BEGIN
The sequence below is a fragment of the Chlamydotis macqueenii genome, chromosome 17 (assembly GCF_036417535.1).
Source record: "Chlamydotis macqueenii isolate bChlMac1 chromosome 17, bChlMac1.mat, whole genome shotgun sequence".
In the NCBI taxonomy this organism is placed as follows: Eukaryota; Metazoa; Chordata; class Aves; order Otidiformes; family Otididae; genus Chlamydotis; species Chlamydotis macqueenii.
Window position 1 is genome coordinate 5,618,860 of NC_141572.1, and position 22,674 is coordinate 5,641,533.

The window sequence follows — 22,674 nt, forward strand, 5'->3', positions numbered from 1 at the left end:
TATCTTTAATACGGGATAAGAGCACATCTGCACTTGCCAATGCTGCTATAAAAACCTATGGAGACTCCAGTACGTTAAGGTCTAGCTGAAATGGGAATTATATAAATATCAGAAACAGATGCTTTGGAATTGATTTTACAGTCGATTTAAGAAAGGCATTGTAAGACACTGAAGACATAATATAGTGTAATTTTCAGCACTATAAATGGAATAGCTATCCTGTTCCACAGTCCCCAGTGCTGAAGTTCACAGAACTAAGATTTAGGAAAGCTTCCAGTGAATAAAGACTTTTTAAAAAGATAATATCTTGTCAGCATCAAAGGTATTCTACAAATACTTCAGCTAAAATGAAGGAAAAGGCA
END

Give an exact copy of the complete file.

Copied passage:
The sequence below is a fragment of the Chlamydotis macqueenii genome, chromosome 17 (assembly GCF_036417535.1).
Source record: "Chlamydotis macqueenii isolate bChlMac1 chromosome 17, bChlMac1.mat, whole genome shotgun sequence".
In the NCBI taxonomy this organism is placed as follows: Eukaryota; Metazoa; Chordata; class Aves; order Otidiformes; family Otididae; genus Chlamydotis; species Chlamydotis macqueenii.
Window position 1 is genome coordinate 5,618,860 of NC_141572.1, and position 22,674 is coordinate 5,641,533.

The window sequence follows — 22,674 nt, forward strand, 5'->3', positions numbered from 1 at the left end:
TATCTTTAATACGGGATAAGAGCACATCTGCACTTGCCAATGCTGCTATAAAAACCTATGGAGACTCCAGTACGTTAAGGTCTAGCTGAAATGGGAATTATATAAATATCAGAAACAGATGCTTTGGAATTGATTTTACAGTCGATTTAAGAAAGGCATTGTAAGACACTGAAGACATAATATAGTGTAATTTTCAGCACTATAAATGGAATAGCTATCCTGTTCCACAGTCCCCAGTGCTGAAGTTCACAGAACTAAGATTTAGGAAAGCTTCCAGTGAATAAAGACTTTTTAAAAAGATAATATCTTGTCAGCATCAAAGGTATTCTACAAATACTTCAGCTAAAATGAAGGAAAAGGCA